- Zimbabweans were not happy with Mugabe as a ruler - Said that the Zimbabwean government was violating a number of basic human rights. - 1990s: students and workers often demonstrated to express their discontent with the government despite a ban on political rallies by the police.


- Economy suffered because corruption by the Mugabe regime.

of

mismanagement

and

- General health and well-being of the civilian population also began to decline. The economic problems and political repression in Zimbabwe led to a flood of refugees into neighbouring countries and beyond. An estimated 3.4 million Zimbabweans, a quarter of the population, had fled by mid 2007. The majority went to South Africa and Botswana.

The people of Zimbabwe continue to protest against Mugabe ’s rule and are determined to create better circumstances for the next generation.


Ayanda Dube

How many of you have had to change homes when it wasn’t your decision? How many of you have felt like an outsider or like the new kid on the block at some point in your life? Can you remember what that felt like? Do you remember one person who made that time easier?


Which country has recently been recognized for the high number of women represented in the government?


RWANDA


- First inhabited by indigenous groups including the Hutus (farmers) and the Tutsis ( cattle owners) - Groups were not very different from each other (shared the same Bantu language and culture and lived peacefully together).


- Colonized** by Germany and then by Belgium (after WWI). - These colonial* nations classified the Tutsis and the Hutus according to wealth (created a lot of tension). - 1933: Belgians ordered that every person needed an identity card to determine if they were Tutsi or Hutu (tension worsened)

** colonialism is the control of one nation over another, weaker nation, usually in order to take control of their natural resources.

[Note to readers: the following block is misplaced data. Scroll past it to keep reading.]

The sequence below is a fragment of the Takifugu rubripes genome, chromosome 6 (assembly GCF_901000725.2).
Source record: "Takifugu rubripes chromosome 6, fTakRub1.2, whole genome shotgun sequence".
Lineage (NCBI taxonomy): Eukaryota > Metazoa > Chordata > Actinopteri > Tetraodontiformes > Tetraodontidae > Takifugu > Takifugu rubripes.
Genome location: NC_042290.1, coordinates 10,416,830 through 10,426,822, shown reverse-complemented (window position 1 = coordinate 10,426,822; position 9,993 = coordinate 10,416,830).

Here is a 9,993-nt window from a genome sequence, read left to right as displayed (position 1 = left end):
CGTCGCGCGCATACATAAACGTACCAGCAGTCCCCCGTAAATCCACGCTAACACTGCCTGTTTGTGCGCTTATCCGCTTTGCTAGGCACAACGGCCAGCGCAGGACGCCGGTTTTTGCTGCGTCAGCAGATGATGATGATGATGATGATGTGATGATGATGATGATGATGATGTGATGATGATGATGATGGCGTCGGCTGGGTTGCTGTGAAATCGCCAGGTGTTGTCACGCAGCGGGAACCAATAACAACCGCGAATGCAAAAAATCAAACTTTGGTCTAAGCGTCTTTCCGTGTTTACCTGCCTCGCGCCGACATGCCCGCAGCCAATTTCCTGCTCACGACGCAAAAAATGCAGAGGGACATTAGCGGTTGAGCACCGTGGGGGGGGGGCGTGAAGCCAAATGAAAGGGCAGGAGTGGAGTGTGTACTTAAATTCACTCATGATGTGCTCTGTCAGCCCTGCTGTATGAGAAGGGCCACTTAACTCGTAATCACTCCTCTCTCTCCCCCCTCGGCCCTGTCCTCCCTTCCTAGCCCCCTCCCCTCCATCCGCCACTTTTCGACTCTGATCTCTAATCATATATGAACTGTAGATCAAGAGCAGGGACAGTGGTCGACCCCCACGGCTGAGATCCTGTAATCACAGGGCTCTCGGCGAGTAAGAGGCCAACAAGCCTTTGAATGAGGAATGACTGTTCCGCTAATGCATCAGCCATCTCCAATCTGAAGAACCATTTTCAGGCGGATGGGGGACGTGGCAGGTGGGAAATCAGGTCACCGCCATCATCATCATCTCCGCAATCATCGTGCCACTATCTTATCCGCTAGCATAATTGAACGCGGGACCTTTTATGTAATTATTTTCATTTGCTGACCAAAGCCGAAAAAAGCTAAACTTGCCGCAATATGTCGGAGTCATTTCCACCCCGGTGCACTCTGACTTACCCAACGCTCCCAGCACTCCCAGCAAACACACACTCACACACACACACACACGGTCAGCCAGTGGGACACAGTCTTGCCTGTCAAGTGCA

- 1962: country gained independence, but tensions between the Hutus and Tutsis continued to develop over the next 30 years. - 1994: tensions between the Hutus and Tutsis culminated in a genocide** where extremist Hutu militia killed hundreds of thousands of Tutsis and moderate Hutus. - Historians, politicians and journalists still debate over the lack of international response and aid during and after this genocide.

** A genocide is defined as “the deliberate and systematic destruction, in whole or in part, of an ethnic, racial, religious, or national group.�


- 2001: Rwanda adopted a new flag - 2003 : held its first post-genocide presidential elections. - The ruling Rwandan Patriotic Front has worked hard to abolish ethnic divisions. Today, Hutus still make up 85% of the population, while the Tutsis make up 15%.


Roots to Rap With

Does music play an important role in your life? How so? How many people speak a language other than English at home? How many of you listen to music in different languages? If you had to introduce yourself through a song – a song that represents you – what song would that be?


What Can I do to Help?  Find out more about your own family stories  Plan a commemoration for a historical event, like the Rwandan genocide or the Holocaust  With your class find out how you can help refugees in your neighbourhood  Figure out how to make your school a welcome place for newcomers.  Stand up and take action for refugees in Canada! Join the CCR Youth Network: http://ccrweb.ca/en/youth/youth-network

Presentation developed by Mapping Memories & Canadian Council for Refugees. Special thanks to Rebecca Lessard and Colleen French.


School Presentation - English  

Mapping Memories (http://www.mappingmemories.ca) is a collaborative media project which uses personal stories and a range of media tools (vi...